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Trump’s Climate Decision Weakens America On The World Stage

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Trump’s Climate Decision Weakens America On The World Stage

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Reprinted with permission from ANDREWS MCMEEL SYNDICATION.

This is disastrous.

With his decision to withdraw from the Paris accord on climate change, President Donald J. Trump shoved his country’s chair away from the head of the table. He sided with those notable world leaders Syria and Nicaragua, which were the only two of 197 nations that refused to join the historic agreement to curb carbon emissions in 2016. (Those 197 nations were all signatories to the 1992 United Nations Framework Convention on Climate Change.)

That means America has abandoned a role it has held since the end of World War II as the unquestioned leader of the free world, the widely respected force for global good, the premier defender of human rights. There is, after all, no human right more basic than the right to clean air and water, the right to live on a planet that provides basic resources, the right to an Earth that is a friendly host to the human species.

President Barack Obama stepped eagerly onto the world stage as an advocate for aggressive measures to curb carbon emissions. He not only led domestic efforts, such as tough new standards for power plants in the U.S., but he also kept up the pressure on China to take responsibility for reducing global warming. (Trump has already taken steps to reverse Obama’s domestic initiatives on climate change.)

With China and the U.S. both agreeing to the Paris document last year, the two nations that generate nearly 40 percent of the world’s carbon emissions had joined the effort to combat greenhouse gases.

Now, Trump has left China looking like a better global citizen than the United States. If the agreement collapses, the United States will certainly be blamed. And if it doesn’t, China is in an excellent position to claim moral authority. Even Trump’s good friend Vladimir Putin has issued a statement saying that Russia backs the Paris accord.

Several of the president’s advisers urged him to stay the course. So did many leaders of business and industry, who have accepted the science of climate change and begun to revise their business models accordingly. So did Todd Stern, who was Obama’s chief negotiator on the Paris framework. “Pulling out of Paris would cause serious diplomatic damage. The countries of the world care about climate change. They see it as a profound threat. … The president’s exit from Paris would be read as a kind of ‘drop dead’ to the rest of the world. Bitterness, anger and disgust would be the wages of this careless act,” Stern wrote recently in The Atlantic.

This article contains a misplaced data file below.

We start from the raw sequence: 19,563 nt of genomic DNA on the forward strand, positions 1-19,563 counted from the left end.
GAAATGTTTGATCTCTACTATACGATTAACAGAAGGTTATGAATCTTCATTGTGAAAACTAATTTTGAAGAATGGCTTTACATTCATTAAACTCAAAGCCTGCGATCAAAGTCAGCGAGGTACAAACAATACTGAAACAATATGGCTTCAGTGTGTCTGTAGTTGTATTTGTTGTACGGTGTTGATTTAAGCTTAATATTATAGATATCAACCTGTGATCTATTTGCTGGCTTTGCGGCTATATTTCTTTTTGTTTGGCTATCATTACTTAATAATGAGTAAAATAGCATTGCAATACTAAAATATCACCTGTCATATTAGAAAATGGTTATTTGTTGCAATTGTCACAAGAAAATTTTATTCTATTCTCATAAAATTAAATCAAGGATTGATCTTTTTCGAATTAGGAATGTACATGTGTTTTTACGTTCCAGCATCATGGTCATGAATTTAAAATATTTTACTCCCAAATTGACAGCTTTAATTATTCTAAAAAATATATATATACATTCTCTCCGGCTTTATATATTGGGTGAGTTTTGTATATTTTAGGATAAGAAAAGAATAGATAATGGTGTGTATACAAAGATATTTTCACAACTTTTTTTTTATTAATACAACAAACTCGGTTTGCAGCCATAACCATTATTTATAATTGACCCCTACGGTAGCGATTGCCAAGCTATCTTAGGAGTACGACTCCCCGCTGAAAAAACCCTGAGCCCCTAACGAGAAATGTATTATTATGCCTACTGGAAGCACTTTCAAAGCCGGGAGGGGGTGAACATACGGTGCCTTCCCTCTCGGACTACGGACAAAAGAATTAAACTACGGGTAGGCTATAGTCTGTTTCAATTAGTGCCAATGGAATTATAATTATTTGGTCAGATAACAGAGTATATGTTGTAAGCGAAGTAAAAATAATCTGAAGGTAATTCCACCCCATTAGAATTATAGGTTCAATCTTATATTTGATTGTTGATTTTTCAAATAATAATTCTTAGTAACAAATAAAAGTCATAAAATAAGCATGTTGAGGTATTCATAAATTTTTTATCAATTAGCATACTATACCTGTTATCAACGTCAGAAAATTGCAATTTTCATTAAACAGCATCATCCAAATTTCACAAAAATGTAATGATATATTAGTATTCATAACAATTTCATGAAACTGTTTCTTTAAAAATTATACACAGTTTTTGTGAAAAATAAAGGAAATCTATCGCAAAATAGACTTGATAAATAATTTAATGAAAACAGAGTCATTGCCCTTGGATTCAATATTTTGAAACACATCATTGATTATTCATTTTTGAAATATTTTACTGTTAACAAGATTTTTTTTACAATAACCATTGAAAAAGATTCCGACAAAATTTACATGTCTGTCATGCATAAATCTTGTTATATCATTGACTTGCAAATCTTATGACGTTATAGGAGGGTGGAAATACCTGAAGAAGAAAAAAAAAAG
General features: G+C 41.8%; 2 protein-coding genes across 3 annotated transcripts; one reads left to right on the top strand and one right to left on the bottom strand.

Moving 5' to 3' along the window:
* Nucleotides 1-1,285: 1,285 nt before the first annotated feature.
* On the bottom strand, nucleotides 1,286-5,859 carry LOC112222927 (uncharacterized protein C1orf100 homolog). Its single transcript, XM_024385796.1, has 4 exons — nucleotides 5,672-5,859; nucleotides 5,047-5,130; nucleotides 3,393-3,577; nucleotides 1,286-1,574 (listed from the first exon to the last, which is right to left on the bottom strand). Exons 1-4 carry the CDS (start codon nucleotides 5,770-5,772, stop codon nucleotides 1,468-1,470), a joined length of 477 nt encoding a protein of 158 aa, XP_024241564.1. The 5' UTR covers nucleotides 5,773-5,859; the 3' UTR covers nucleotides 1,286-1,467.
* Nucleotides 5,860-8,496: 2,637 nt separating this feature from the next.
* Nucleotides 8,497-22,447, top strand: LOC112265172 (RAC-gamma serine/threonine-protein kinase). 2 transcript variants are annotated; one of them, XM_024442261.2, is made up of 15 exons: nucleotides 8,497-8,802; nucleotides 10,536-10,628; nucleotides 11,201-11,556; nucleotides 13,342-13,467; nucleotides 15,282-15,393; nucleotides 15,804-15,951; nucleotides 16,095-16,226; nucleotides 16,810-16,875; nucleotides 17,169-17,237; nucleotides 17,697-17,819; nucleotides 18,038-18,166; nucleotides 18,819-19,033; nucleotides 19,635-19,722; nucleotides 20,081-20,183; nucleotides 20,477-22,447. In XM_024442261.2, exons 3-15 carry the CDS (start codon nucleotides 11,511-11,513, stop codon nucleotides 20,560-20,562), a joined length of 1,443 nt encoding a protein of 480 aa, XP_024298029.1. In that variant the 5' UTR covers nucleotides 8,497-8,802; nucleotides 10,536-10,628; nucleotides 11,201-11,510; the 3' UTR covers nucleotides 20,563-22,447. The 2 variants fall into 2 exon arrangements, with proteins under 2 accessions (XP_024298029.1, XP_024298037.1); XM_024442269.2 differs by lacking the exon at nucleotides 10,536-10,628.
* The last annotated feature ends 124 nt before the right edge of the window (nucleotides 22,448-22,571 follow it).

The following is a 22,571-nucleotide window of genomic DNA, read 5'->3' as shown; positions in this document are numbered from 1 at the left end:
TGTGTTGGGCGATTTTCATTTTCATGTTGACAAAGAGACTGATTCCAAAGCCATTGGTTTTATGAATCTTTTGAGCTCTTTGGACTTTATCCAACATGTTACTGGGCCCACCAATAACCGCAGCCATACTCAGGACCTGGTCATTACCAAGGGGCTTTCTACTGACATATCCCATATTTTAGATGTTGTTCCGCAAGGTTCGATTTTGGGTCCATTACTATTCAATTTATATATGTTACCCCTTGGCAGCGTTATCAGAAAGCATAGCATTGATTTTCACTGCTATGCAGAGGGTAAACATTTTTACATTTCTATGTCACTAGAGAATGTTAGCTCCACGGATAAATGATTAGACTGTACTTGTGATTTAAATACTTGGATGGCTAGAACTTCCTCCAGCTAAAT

That just covers the diplomatic damage. It doesn’t take into account the environmental wreckage from a failed accord.
The Paris agreement is no panacea. It is nonbinding and allows individual countries to tailor their reductions in emissions as best suits them. And many scientists don’t think it does enough to prevent global temperatures from rising more than 2 degrees Celsius above preindustrial levels — an increase considered unacceptably dangerous.

But it does signal a serious start toward genuine solutions to the problem of global warming. Getting the biggest three polluters — the United States, China and India — to even agree to curb emissions was a victory.

If the Paris accord falls apart and the world reverts to its old ways, the human race will be more threatened. The Pentagon has already identified climate change as a serious threat to national security because of the ways in which it challenges global stability. A 2014 report from the Department of Defense called it a “threat multiplier.”

“The impacts of climate change may cause instability in other countries by impairing access to food and water, damaging infrastructure, spreading disease, uprooting and displacing large numbers of people, compelling mass migration, interrupting commercial activity, or restricting electricity availability,” the Pentagon said.

That’s just the beginning. Climate change will first wreak havoc on the poorest countries. But the rising oceans will reach our shores as well, threatening our coastal cities. Droughts, floods and fierce storms will also challenge our way of life. There won’t be any walls high enough to protect us from a worldwide calamity.